Quazi’s unaware of MMDA | Daily News

Quazi’s unaware of MMDA

Discriminatory provisions within the Muslim Marriage and Divorce Act (MMDA) of 1951 and the Quazi Court system have disproportionally led to Muslim women not being able to access justice within the law, according to a recent qualitative study released by FOKUS WOMEN.

The MMDA which solely applies to marriages and divorces within the Muslim community is mainly administered through 65 Quazi courts in the country.

Independent Researcher, Hyshyma Hamin who studied the Quazi courts and the MMDA through 31 women in Puttalam and Batticaloa said: “We found that due procedures were not being followed in the Quazi courts and more often than not the Quazis themselves were not aware of the MMDA.

In addition the women were not informed of due procedure or the ongoing process, were being coerced into accepting Quazi judgments especially when it came to deciding on maintenance payments, were harassed in courts with requests for explicit sexual details of the relationship and asked not to speak to only allowing her ‘male’ guardian address the court.

“In one instance, the woman was asked to sign a blank sheet of paper and then told that she had just signed consent to divorce,” said Hamin.

The courts themselves who were mostly underfunded did not function according to any system of uniformity. At many an instance, they were being held in public spaces where neighbours and men in the area would attend to listen into the intimate details of the case. “Women do not usually come to watch these sessions,” she said.

The research which also looked into the cultural environment in which the courts functioned, noted that they shared a close relationship with the mosque committees and federations in the area and the latter often interloped into affairs of the court.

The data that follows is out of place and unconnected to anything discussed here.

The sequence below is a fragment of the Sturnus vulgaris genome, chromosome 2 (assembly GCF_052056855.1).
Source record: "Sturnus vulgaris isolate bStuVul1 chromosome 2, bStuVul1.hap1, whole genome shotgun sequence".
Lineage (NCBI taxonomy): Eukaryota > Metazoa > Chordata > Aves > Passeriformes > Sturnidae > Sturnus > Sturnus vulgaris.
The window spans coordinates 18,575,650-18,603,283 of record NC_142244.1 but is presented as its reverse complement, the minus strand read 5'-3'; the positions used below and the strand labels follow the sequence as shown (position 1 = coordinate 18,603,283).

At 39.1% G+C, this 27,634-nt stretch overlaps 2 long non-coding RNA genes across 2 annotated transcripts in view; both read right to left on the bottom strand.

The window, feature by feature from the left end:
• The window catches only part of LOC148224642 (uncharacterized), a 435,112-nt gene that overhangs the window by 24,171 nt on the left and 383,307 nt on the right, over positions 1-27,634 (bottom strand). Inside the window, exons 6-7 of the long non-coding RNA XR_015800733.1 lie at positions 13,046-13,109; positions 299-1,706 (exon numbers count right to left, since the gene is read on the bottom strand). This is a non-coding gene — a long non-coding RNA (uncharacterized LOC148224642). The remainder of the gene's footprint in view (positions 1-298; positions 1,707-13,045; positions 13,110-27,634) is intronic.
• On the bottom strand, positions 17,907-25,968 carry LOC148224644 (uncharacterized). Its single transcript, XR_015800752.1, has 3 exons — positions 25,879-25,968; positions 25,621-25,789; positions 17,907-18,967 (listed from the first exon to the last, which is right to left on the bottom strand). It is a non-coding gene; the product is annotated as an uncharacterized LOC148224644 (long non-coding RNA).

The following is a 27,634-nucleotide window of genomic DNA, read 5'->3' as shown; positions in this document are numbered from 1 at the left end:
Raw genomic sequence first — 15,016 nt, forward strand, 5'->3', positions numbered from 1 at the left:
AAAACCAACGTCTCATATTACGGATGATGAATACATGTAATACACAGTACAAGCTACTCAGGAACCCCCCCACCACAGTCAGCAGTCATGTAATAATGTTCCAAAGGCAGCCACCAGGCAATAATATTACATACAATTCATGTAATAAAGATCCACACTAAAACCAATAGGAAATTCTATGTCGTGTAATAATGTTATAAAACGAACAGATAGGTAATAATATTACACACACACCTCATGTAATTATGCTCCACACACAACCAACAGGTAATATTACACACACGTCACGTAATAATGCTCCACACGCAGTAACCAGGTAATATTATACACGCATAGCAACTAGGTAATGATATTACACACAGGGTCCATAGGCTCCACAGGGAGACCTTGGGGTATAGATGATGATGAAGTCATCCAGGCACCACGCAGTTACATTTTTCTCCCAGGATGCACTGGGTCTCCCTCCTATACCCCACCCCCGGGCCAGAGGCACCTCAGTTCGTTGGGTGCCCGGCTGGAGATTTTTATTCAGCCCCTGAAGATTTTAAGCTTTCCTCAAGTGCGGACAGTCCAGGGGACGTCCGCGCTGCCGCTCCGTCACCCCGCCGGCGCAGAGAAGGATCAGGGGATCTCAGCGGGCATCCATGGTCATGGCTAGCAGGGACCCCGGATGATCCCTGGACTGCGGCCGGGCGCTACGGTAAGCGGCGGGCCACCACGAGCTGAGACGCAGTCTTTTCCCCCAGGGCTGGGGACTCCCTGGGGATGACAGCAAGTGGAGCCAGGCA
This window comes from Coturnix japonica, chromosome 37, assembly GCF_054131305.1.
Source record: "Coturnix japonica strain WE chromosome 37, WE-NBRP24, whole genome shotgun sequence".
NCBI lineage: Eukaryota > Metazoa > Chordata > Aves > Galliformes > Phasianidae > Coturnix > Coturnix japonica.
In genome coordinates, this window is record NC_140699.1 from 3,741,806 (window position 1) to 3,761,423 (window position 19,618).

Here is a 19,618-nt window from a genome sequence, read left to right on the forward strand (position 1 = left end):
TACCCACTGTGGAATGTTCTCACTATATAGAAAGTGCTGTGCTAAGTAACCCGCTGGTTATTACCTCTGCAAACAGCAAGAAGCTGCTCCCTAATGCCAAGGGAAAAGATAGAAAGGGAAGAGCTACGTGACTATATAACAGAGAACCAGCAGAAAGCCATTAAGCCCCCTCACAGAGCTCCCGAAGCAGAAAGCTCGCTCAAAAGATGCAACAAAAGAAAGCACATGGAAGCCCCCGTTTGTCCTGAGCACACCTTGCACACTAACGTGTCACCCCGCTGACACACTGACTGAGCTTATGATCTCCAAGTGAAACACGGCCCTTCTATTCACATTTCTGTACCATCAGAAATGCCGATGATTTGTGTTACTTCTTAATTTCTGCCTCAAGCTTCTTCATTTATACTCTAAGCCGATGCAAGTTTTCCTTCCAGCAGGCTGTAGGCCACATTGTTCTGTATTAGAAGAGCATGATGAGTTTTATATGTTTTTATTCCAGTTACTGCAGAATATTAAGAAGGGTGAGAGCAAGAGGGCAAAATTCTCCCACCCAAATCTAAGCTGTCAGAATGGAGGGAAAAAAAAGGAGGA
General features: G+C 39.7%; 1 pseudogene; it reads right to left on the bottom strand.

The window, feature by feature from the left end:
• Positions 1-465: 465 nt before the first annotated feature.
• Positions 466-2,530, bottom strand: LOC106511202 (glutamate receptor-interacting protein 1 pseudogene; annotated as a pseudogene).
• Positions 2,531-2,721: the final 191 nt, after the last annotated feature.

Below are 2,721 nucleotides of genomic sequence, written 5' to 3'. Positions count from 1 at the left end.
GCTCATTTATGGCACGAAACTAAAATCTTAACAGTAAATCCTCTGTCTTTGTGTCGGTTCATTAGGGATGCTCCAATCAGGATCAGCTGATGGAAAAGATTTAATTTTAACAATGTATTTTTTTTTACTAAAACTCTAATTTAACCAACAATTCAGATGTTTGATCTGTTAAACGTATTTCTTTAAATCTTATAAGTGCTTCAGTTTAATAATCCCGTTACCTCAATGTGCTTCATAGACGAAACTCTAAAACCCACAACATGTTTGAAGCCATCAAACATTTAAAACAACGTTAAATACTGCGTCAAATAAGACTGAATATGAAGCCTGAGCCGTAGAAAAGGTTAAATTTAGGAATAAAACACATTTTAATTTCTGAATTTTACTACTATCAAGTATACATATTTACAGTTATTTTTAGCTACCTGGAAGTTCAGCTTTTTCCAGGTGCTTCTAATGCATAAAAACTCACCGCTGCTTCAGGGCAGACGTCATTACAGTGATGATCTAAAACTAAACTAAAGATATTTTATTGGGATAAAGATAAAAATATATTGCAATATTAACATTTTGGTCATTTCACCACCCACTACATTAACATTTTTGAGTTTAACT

“The Quazi would at times ask that the mosque investigate into certain cases and then you had these committees intervening in cases of domestic violence, coercing couples to reconcile or forcing people to get married,” pointed out Hamin.

The MMDA however gave the mosque committees no authority to intervene. In Puttalam, the research observed that a certain Quazi was also in charge of the mosque committee.

Bribery and extortion not uncommon in the judiciary has also steeped into the Quazi courts with it affecting more women than men.

“It is not uncommon to have husbands bribing the Quazi to rule in their favour or to have the Quazi charge the women for stamp, photocopy and application fees,” said Hamin.

These problems which have been ingrained within the Quazi court system for many years however, will not be solved with providing Quazis with training and increasing their salaries alone, observed Hamin.

Systemic issues such as no monitoring system, lack of state oversight and community intimidation and harassment of Muslim women to keep issues within the community, also needed to be taken into account.

“Many Muslim women do not have access to services such as women’s organisations or the police due to fear of the community they live in,” said Hamin.

Many of the systematic discriminations against women have been legally validated by the MMDA, where no amendments have been allowed for the last 40 years. 


 

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